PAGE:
*θ*= 20° separation. Clearly the more cuts the more reliable the tomographic reconstruction will result. We will discuss the influence of the number of cuts on the angular resolution in section 5. A set of normalized measurements at a function of angle are illustrated in Fig. 3(a). These are 9 intensity profiles, arranged in columns (representation also known as sinogram). Once differentiated, these profiles will form a set of projections of the beam intensity. Because the projections at 0° and 180° are mirror images of each other, the measurements are carried out to the last angle increment before 180°. The sinogram clearly shows a strong asymmetry in the beam shape produced by the misaligned lens.

*t*≈ 2.3 s rise time) the knife edge must move accordingly. The speed of the knife (

_{r}*v*) was thus set to 3.4

*μ*m s

^{−1}and recording each intensity profile took around 4 mins (knife-edge going back and forth). The power meter console (Thor-labs PM100D), allowed a sampling frequency of ∼ 13 Hz, and was connected via USB to a computer where data was processed using MATLAB.

## 4. Measurement constraints and limitations

*v*the bandwidth of the detector sets the limit. We have derived the point spread function (PSF) of the detector by measuring the response to a step impulse. Then, by applying a deconvolution procedure to the PSF and a measured intensity profile, we obtained a restored signal. For these calculations we used the Lucy-Richardson algorithm in an iterative process that converges to the maximum likelihood solution [10

10. J. Alda, C. Fumeaux, L. Codreanu, J. A. Schaefer, and G. D. Boreman, “Deconvolution method for two dimensional spatial response mapping of lithographic infrared antennas,” Appl. Opt. **38**3993–4000 (1999). [CrossRef]

*μ*m, well below Δ

*ρ*.

29. P. Toft, “The Radon transform: theory and implementation,” Ph. D. dissertation (Technical University of Denmark, 1996), http://petertoft.dk/PhD.

20. J. M. Rico-García, L. M. Sánchez-Brea, and J. Alda, “Application of tomographic techniques to the spatial-response mapping of antenna-coupled detectors in the visible,” Appl. Opt. **47**, 768–775 (2008). [CrossRef] [PubMed]

*μ*m

^{2}with a step grid size of ∼ 1.4

*μ*m. The elliptic shape of the beam is due to astigmatism. Some artifacts from the transform, as rays emanating from the center, can be observed.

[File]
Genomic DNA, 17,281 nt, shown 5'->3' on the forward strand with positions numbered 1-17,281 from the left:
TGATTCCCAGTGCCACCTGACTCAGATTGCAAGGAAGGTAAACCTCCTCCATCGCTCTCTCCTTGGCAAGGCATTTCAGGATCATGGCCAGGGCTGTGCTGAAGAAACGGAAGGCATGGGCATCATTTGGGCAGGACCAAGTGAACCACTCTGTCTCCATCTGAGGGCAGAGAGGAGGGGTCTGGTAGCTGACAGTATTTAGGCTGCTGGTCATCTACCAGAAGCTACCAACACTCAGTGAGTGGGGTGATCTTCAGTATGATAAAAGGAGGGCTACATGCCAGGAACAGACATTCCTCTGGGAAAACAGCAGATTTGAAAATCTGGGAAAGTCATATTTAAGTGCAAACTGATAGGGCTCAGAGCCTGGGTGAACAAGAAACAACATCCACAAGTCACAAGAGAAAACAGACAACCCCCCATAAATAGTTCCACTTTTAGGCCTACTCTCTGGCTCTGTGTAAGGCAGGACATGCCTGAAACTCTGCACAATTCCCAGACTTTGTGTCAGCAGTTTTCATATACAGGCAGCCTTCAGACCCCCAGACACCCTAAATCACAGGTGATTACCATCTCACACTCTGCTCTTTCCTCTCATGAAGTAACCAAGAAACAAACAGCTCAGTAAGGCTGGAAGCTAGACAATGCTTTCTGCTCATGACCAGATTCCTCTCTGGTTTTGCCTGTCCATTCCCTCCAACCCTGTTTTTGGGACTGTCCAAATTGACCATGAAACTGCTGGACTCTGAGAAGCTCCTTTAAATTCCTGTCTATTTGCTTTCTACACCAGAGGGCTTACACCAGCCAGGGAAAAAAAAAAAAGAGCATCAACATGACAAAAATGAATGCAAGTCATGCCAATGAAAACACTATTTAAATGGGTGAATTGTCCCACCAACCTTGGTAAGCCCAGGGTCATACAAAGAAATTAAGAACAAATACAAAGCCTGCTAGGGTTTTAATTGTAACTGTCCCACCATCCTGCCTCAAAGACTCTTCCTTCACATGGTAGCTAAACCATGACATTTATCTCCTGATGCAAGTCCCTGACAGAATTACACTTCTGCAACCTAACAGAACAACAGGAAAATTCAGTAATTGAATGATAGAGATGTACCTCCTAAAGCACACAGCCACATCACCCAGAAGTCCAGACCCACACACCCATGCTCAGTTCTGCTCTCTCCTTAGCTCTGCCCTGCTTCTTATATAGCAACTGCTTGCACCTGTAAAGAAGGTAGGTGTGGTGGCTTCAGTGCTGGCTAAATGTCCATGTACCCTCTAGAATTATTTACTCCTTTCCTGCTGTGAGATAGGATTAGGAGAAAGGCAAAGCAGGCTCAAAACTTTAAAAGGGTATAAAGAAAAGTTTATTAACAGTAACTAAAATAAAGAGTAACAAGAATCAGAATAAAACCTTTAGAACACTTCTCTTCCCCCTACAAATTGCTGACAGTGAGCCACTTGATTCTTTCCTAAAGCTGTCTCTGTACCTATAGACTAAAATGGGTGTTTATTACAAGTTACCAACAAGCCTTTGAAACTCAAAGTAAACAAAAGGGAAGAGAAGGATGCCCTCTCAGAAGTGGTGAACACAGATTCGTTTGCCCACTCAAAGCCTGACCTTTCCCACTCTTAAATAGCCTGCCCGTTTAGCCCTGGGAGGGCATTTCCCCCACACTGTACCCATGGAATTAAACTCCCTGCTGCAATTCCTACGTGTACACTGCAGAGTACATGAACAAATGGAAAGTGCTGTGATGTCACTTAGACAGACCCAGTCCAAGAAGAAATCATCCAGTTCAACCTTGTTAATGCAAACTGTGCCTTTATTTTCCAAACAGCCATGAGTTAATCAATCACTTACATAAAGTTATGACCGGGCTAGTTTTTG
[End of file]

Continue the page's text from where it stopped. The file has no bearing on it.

## 5. Zernike expansion considerations

*n*and

*m*are mode ordering numbers which denote the radial and the azimuthal orders respectively.

*n*and

*m*.

### 5.1. Radial limit

*n*and

*m*,

*R*. Then, since the normalized minimum resolvable spatial feature is Δ

*ρ*/

*R*the associated angular spatial frequency is

*k*]. The radial part of the Fourier transform of the Zernike polynomials (

_{max}*(*

_{n}*k*)) is a function that depends on the

*n*th-order Bessel function of the first kind [32

32. G. M. Dai, “Zernike aberration coefficients transformed to and from Fourier series coefficients for wavefront representation,” Opt. Lett. **31**, 501–503 (2006). [CrossRef] [PubMed]

*n*. Therefore high order Zernike polynomials will contribute to carry high frequency noise. Our criterion is based on including only the terms necessary to describe the data.

*(*

_{n}*k*)| in the mentioned range as a function of the radial degree:

*n*,

*β*is a measure of the amount of power spectral density that lies within the range, see Fig. 4. Consider a particular

*k*,

_{max}*β*decreases with increasing

*n*, because the central frequency of the Fourier transform lies further. Alternatively, as

*k*increases, the spectral density of more polynomials lay within the range and therefore the power ratio

_{max}*β*increases. Four cases are plotted to illustrate this behavior.

*β*falls 1% (a −0.45 dB change). To some extent, this threshold is taken arbitrarily: due to the high spatial resolution,

*k*is large, and the curves fall slowly. Since our measurement system is slow no information is carried by high spatial frequencies. Therefore including high order polynomials in the expansion becomes less and less relevant. More importantly, if we employ too few polynomials we are filtering the signal: smoothing of the maps and loss of contrast will result.

_{max}33. S. V. Pinhasi, R. Alimi, S. Eliezer, and L. Perelmutter “Fast optical computerized topography,” Phys. Lett. A **374**, 2798–2800 (2006). [CrossRef]